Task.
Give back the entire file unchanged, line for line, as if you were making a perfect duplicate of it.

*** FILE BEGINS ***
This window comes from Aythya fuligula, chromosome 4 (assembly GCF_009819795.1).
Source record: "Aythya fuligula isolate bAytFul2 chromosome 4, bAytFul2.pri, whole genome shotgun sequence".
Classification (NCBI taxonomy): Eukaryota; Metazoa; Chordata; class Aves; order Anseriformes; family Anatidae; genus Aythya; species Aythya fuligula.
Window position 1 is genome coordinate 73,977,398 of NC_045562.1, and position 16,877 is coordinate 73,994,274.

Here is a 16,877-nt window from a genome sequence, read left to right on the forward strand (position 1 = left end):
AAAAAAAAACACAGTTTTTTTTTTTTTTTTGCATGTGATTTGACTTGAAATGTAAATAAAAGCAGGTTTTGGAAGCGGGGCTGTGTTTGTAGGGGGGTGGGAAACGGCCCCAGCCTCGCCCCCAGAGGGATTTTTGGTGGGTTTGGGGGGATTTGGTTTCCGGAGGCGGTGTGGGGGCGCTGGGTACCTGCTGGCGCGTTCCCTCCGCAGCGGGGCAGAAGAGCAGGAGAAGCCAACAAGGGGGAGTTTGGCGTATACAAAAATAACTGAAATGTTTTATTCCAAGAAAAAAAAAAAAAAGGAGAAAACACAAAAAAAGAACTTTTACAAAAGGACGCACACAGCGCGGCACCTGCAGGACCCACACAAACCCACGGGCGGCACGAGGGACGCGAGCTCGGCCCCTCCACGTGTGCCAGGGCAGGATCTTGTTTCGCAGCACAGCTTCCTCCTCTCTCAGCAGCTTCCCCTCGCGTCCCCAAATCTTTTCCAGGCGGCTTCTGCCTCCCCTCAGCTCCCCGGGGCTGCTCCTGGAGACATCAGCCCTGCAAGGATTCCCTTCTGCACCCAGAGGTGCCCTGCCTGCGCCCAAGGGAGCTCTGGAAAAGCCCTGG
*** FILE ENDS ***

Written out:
This window comes from Aythya fuligula, chromosome 4 (assembly GCF_009819795.1).
Source record: "Aythya fuligula isolate bAytFul2 chromosome 4, bAytFul2.pri, whole genome shotgun sequence".
Classification (NCBI taxonomy): Eukaryota; Metazoa; Chordata; class Aves; order Anseriformes; family Anatidae; genus Aythya; species Aythya fuligula.
Window position 1 is genome coordinate 73,977,398 of NC_045562.1, and position 16,877 is coordinate 73,994,274.

Here is a 16,877-nt window from a genome sequence, read left to right on the forward strand (position 1 = left end):
AAAAAAAAACACAGTTTTTTTTTTTTTTTTGCATGTGATTTGACTTGAAATGTAAATAAAAGCAGGTTTTGGAAGCGGGGCTGTGTTTGTAGGGGGGTGGGAAACGGCCCCAGCCTCGCCCCCAGAGGGATTTTTGGTGGGTTTGGGGGGATTTGGTTTCCGGAGGCGGTGTGGGGGCGCTGGGTACCTGCTGGCGCGTTCCCTCCGCAGCGGGGCAGAAGAGCAGGAGAAGCCAACAAGGGGGAGTTTGGCGTATACAAAAATAACTGAAATGTTTTATTCCAAGAAAAAAAAAAAAAAGGAGAAAACACAAAAAAAGAACTTTTACAAAAGGACGCACACAGCGCGGCACCTGCAGGACCCACACAAACCCACGGGCGGCACGAGGGACGCGAGCTCGGCCCCTCCACGTGTGCCAGGGCAGGATCTTGTTTCGCAGCACAGCTTCCTCCTCTCTCAGCAGCTTCCCCTCGCGTCCCCAAATCTTTTCCAGGCGGCTTCTGCCTCCCCTCAGCTCCCCGGGGCTGCTCCTGGAGACATCAGCCCTGCAAGGATTCCCTTCTGCACCCAGAGGTGCCCTGCCTGCGCCCAAGGGAGCTCTGGAAAAGCCCTGG